by C. Lee McKenzie
Publication date: July 25th 2014
Genres: Contemporary, Young Adult
“My life was going, going, gone, and I hadn’t been laid yet. I couldn’t go into the slammer before that happened.” Hutch McQueen.
Sixteen-year-old Hutchinson McQueen is trapped between an abusive mother and an absentee father. Shackled by poor vision and poor reading skills, he squeaks through classes with his talent for eavesdropping and memorizing what he hears. After another suspension from school and suffering through one of his mother’s violent attacks, he escapes to a friend’s house that turns out to be a meth lab. The lab is raided and Hutch lands in juvenile detention. When the court sentences him to six months in a new juvenile program, he meets a teacher with Alzheimer’s who will change his life and hers.
I love this idea!!
1. What were you like as a kid?
I was kind of a tomboy, in spite of all that my mom and gram did to make me girly. There were mostly boys my age on our block, so that may have been what influenced my behavior.
I was playing three flies up, tripped and fractured my kneecap. Ouch. I look happy, but that cast was an itch a minute.
2. What was your first published book?
The title was Sliding on the Edge. Like Double Negative, it was an edgy YA. That book came out in 2009 and dealt with cutting.
These are some avid fans. No, not really—two friends who were kidding around.
3. Where did you write most of Double Negative?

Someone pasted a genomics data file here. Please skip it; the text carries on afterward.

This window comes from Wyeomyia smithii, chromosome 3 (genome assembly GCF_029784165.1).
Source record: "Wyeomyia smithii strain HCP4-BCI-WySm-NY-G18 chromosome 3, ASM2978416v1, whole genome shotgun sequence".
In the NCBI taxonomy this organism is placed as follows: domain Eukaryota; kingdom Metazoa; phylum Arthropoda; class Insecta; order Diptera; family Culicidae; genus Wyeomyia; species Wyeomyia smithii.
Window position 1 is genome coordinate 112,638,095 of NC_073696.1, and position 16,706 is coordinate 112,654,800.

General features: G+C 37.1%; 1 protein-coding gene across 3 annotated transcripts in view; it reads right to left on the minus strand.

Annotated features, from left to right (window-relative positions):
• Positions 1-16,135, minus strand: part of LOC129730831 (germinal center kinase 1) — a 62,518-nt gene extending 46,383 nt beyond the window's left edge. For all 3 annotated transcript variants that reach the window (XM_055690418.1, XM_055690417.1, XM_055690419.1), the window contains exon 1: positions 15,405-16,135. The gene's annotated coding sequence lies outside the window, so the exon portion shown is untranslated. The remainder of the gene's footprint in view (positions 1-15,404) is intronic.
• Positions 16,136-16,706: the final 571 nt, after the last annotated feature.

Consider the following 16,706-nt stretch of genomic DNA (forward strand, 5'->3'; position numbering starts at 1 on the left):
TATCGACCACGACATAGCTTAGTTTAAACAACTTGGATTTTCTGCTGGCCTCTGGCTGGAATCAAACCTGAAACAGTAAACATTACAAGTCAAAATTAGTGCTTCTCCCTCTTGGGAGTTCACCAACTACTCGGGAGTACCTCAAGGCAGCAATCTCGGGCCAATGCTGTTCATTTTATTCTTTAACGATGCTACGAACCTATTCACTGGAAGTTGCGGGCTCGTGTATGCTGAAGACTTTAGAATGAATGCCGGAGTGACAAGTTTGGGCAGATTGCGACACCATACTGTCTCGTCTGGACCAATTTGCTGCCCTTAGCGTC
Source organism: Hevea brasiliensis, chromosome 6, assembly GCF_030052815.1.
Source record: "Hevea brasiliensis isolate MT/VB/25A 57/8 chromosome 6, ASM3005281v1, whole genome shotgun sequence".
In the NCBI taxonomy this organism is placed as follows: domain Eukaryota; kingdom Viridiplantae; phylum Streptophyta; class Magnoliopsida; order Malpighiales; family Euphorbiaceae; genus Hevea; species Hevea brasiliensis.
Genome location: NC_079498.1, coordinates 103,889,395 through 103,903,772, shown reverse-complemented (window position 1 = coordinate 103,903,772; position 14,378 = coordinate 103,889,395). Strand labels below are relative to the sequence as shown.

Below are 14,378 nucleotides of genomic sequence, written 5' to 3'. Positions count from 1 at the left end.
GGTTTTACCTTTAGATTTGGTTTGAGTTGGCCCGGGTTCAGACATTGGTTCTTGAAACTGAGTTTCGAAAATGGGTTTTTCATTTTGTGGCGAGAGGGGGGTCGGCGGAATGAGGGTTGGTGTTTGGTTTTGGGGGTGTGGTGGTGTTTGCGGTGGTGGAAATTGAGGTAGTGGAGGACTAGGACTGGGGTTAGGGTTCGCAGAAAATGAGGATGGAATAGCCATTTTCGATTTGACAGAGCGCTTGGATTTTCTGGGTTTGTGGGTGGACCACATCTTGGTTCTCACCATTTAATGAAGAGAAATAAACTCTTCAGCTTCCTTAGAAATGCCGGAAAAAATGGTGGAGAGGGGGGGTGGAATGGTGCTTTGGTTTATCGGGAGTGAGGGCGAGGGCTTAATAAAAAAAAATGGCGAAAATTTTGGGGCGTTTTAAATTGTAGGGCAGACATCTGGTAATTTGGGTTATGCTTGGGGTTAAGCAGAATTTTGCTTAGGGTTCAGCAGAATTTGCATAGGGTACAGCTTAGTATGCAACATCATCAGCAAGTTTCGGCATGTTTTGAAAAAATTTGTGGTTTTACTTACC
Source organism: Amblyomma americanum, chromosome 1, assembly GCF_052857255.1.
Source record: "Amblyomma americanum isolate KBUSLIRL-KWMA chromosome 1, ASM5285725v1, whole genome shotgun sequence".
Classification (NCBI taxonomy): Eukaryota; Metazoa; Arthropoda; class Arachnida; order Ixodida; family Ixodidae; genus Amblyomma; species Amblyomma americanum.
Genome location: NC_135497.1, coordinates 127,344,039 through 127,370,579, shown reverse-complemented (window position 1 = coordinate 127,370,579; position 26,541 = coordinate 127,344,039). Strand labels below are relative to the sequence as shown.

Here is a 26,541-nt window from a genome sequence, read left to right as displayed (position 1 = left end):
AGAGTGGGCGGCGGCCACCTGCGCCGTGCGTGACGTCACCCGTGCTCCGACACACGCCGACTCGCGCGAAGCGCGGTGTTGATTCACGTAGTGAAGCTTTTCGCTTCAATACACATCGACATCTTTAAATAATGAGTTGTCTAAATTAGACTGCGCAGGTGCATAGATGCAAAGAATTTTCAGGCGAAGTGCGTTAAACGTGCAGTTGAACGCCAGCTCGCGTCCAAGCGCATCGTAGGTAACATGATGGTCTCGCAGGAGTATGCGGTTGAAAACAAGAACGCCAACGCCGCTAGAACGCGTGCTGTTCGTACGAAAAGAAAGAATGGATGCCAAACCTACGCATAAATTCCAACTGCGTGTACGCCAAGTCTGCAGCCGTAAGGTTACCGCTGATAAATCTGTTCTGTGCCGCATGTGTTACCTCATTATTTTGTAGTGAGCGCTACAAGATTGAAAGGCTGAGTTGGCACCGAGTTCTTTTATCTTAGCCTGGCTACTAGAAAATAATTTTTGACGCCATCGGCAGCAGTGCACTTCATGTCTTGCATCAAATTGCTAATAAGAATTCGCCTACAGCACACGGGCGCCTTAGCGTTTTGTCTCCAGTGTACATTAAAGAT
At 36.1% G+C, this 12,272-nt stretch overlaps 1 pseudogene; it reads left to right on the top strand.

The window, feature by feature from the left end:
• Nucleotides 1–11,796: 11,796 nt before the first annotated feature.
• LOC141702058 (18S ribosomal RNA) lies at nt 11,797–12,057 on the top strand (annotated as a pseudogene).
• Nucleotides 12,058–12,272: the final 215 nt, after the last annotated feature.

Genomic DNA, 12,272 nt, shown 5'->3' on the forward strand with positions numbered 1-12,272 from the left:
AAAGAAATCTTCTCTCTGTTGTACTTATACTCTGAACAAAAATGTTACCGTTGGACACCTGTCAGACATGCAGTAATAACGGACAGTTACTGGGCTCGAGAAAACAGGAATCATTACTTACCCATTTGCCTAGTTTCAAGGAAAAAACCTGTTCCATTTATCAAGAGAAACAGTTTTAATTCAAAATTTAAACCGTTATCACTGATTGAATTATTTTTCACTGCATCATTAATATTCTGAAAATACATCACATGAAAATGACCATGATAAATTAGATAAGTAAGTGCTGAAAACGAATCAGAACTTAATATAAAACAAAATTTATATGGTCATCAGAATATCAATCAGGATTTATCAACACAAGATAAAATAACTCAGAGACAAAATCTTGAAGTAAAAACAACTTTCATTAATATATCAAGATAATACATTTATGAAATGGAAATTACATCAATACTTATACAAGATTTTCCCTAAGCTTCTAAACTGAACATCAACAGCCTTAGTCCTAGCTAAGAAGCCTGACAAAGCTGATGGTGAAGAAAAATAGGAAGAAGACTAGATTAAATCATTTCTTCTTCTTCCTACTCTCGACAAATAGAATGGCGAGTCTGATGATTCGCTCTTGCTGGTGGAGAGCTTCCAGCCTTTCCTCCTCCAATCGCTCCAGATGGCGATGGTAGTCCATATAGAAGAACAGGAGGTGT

A lot was written in the winter and spring before I could go outside, so I worked at my desk. But I also did a lot of the story in summer, and that’s when I like to sit by my pond to write.
This is a perfect place for writing and thinking about writing, especially when I can’t cough up the story I want.
4. What’s your favorite holiday?
Halloween. I go all out for All Hallows Eve. It’s fun. It’s macabre enough to give me chills. It inspires ghostly tales, and I like to write those once in a while. I have a lot of short stories about ghosts.
Here I am getting ready to make a chocolate graveyard cake. Yummm.
In my other life--the one before I began writing for teens and younger readers--I was a teacher and administrator at California State University, San Jose. My field of Linguistics and Inter-cultural Communication has carried me to a lot of places in the world to explore different cultures and languages. I can say, “Where’s the toilet?” and “I’m lost!” in at least five languages and two dialects. Go ahead. Pat me on the back.
My idea of a perfect day is one or all of the following: starting a new novel, finishing writing a blockbuster novel, hiking on a misty morning trail in the Santa Cruz Mountains, saying Namaste after a great yoga practice, sipping a cappuccino topped at a bustling café, reading in front of a fire with snow outside, swimming in an ocean someplace.
I've just set out my perfect life. Day after day after day.